After the close of the first day of the Voice of Blockchain conference in Chicago on Monday, dozens gathered on the tenth floor of the venue for a Digital Asset Summit hosted by FinTank, a fintech development hub based in Chicago, as well as Fidelity Digital Assets, Galaxy Digital, and Token Daily. It was a closed event unaffiliated with the Voice of Blockchain conference, though many attendees from VoB were there.
Well-known figures from the blockchain/digital assets industry such as Colleen Sullivan (CMT Digital), Rumi Morales (Outlier Ventures), Sunayna Tuteja (TD Ameritrade), David Carman (FinTank), and Bob Zagota (Kraken) gave presentations for the attendees. Even Zooko Wilcox, creator of the cryptocurrency Zcash, showed up.
Here are some highlights from the evening.
Zcash creator’s keynote presentation
Zcash, the 15th biggest cryptocurrency in the world by market cap at press time, is a privacy coin – a type of digital asset that uses cryptography to provide anonymity for those transacting with it, which can be useful if you don’t want the government, or corporations like Facebook, to know how you’re spending your money.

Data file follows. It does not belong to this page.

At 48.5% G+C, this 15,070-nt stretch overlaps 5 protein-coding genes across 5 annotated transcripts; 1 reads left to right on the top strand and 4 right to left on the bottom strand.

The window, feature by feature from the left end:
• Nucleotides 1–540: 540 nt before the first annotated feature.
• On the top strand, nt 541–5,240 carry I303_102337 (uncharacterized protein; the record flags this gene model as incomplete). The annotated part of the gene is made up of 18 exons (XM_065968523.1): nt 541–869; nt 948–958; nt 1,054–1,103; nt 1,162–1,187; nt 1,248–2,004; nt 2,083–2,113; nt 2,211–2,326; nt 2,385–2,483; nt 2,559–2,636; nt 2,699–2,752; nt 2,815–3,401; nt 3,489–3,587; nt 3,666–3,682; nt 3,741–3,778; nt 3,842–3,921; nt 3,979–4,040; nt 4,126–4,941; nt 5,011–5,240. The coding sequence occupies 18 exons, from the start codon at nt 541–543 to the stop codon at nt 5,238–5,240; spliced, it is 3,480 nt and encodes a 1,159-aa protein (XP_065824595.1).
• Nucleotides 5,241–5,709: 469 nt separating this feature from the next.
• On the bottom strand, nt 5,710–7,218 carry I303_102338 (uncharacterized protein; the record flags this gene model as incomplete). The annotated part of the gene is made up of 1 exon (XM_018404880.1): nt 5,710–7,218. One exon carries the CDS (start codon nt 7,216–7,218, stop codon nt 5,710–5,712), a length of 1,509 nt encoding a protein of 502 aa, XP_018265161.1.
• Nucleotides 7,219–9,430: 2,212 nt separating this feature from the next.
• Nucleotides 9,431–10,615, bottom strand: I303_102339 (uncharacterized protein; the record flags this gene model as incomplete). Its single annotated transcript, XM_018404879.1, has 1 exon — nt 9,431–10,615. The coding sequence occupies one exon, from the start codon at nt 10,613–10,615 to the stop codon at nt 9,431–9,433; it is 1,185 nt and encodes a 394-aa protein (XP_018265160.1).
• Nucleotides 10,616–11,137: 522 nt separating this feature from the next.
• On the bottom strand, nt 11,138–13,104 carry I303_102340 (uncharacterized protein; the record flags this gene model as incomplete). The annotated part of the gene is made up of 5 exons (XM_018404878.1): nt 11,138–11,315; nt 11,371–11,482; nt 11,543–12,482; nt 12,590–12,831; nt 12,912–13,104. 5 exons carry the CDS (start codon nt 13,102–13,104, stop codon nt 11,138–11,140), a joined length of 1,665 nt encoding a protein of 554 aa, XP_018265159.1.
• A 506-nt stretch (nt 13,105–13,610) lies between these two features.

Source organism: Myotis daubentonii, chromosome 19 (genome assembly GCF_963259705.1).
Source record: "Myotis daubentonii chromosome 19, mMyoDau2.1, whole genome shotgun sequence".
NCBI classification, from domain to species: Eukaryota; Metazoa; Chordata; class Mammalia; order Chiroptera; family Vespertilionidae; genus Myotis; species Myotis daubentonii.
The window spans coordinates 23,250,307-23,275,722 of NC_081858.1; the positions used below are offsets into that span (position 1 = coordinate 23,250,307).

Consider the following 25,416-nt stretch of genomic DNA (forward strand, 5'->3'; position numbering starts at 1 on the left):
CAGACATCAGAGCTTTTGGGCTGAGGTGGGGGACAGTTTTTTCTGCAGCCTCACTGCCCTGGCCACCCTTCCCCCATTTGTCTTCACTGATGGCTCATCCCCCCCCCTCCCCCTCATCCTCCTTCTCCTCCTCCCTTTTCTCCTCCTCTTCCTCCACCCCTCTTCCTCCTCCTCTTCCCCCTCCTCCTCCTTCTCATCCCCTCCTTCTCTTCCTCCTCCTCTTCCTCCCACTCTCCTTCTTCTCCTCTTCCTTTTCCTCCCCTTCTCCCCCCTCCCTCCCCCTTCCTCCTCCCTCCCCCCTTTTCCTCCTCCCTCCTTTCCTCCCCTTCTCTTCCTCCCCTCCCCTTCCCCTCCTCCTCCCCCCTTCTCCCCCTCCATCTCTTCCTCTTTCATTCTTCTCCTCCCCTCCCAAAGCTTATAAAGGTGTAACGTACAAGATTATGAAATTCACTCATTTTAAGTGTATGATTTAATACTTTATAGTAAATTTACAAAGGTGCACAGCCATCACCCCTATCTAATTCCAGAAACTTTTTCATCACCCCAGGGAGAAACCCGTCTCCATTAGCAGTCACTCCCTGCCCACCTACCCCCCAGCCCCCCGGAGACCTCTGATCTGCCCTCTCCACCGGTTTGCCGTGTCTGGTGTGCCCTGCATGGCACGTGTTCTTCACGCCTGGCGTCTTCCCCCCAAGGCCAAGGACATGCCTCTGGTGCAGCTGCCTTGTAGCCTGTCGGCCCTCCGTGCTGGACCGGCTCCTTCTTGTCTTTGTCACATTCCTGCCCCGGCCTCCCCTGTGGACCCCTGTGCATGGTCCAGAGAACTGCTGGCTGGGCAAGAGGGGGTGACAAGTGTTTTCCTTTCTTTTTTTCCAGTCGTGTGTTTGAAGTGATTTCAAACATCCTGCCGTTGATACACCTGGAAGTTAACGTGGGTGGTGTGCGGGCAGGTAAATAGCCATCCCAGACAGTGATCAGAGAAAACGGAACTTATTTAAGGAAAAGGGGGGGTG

Wilcox began with a brief overview of the history of cryptography, highlighting its use in ancient Rome, World War II, and modern cybersecurity protocols. He then attempted to explain to the crowd – which consisted of just as many lawyers, executives, and non-technical professionals as it did engineers and coders – how “Zero Knowledge Proofs,” a fundamental part of Zcash’s technology, work.
Wilcox acknowledged that even he considered the concept to be “mind-boggling,” but that he hoped his presentation would help the audience understand it better. “I have some data,” he said, “and I’m gonna prove to you some facts about the data without revealing the data to you.” The quirky demonstration involved big, bold “1s” and “0s” (representing a user’s data) attached to clipboards, which Wilcox shuffled around without looking at them…a bit like the classic “ball and three cup” routine favored by street magicians. Each time he shuffled the numbers around, he asked his assistant whether the numbers had been shuffled; his assistant said either ‘yes’ or ‘no’ until Wilcox was able to catch his assistant in a lie. After repeating this process several times over the course of three minutes, he ended the presentation. “This is why we have computers do this,” he said.